The colours we choose to wear says a lot about us, and we can also manipulate colour to our advantage, if we’re just aware of these few little tips.
People often ask me how to combine colours and, as always, it usually boils down to personality and your personal colour contrast. If you’ve had a colour consultation with me or have a colour palette you can work with, all the colours will work harmoniously together, so it does make experimenting a bit easier. You can also use your swatch to see what colours would work with an item you own or are thinking about buying.
Dominant colours and receding colours
When you’re putting two colours together, one will be more noticeable and one will fade into the background.
Generally speaking, lighter, brighter colours and generally warmer colours (reds, pinks, oranges, yellows and yellow-greens) will be the more noticeable colour. Darker, muted or generally cooler colours (greens, blues, purples and neutrals) will be the less noticeable colour. This is great if you want to highlight one particular area and it’s also why we think black is slimming. In fact, the darker colour in your outfit is slimming, it doesn’t have to be black!
How many colours should you wear?
Really this boils down to three things - your personality, your individual colouring and what you choose to say to the world about yourself on any given day.
Someone with a classic style personality will potentially favour neutrals over colour, whereas those with a creative or dramatic style personality are likely to favour a riot of colour that a classic would shy away from.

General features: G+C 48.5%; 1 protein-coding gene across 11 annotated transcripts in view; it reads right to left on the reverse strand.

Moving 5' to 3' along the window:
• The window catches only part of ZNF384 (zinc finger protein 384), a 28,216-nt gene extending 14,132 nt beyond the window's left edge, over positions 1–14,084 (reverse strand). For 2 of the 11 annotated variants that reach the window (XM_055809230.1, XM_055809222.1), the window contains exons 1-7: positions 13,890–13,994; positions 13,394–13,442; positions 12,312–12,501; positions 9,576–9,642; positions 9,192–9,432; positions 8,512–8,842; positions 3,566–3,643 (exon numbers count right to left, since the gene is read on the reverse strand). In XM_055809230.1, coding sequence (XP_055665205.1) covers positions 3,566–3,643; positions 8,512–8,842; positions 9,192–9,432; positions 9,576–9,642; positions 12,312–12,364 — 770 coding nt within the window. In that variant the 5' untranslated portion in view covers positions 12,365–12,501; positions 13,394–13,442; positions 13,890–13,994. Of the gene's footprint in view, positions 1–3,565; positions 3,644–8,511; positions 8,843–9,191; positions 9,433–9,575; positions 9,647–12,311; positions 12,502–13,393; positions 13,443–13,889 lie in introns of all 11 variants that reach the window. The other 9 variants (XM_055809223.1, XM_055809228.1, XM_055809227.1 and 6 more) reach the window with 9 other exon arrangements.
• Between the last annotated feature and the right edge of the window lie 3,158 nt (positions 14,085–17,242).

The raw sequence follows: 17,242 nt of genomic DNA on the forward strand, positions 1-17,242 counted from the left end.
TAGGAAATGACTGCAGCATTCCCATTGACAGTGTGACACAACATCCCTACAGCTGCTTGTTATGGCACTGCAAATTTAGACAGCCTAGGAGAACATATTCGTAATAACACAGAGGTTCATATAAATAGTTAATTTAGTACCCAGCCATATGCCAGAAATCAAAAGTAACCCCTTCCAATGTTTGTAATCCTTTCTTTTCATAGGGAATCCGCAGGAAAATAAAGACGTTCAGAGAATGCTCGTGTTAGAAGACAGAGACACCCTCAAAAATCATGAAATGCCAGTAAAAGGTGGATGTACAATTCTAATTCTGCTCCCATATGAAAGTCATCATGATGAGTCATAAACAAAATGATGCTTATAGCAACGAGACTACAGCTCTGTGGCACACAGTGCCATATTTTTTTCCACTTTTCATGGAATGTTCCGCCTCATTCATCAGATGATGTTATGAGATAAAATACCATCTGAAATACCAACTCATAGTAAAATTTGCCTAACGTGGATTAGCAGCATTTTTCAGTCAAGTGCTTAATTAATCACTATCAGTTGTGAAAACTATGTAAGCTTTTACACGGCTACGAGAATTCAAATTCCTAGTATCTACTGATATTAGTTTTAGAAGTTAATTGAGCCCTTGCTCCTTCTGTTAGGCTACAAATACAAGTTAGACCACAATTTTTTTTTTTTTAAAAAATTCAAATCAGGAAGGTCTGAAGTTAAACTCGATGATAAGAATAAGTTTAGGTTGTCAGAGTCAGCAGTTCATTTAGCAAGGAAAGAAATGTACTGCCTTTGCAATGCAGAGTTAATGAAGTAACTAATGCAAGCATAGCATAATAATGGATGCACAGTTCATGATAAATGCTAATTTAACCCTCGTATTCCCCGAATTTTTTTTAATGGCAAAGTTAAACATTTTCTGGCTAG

YOUR INDIVIDUAL COLOURING
In terms of your natural colouring, you should aim to harmonise with the amount of colour you have naturally. So brown hair, brown eyes and fair skin would be low in colour, so neutrals plus one colour would be perfect for you. If you have blue eyes, a reddish or pinkish skin tone and red or golden blond hair, the you can combine 2-3 colours.
However you can also choose colour to make an entrance - wearing red will get you noticed without you having to say anything (great for making you look bold & confident even if you’re not feeling it). Wearing light neutrals or soft pinks will make you more approachable (great if you’re a naturally lively personality and don’t want to take the limelight).
Sometimes we want to wear darker or more muted colours when we really don’t want to stand out and it’s very often why might we resort to wearing black. I think it’s fine to want to blend into the background on the odd occasion, but I would urge you not to make a habit of this. We all have days when we’re not feeling brilliant, but wearing colours that flatter you will actually lift you - that red you’re shying away from might give you a bit more confidence. Plus wearing colours that don’t flatter your natural colouring may actually draw more attention to you.
But what do those colour combinations you choose say about you?
A high value contrast - that is a very dark colour combined with a very light colour - conveys more authority. That’s why uniforms and suits are often dark with a lighter shirt.
A low value contrast - that is a combination of colours that are either all light, all medium or all dark - makes you more approachable.
Wearing lots of colour is seen as more fun and social (trust me, people will think you’re fun and social even when you’re not feeling it at all), whereas wearing neutrals is more businesslike and serious.
A predominantly light outfit is more approachable (again, great if you’re not feeling very sociable as people are more likely to want to talk to you!) and an overall dark outfit is more authoritative, so better for an important meeting when you need that boost of authority.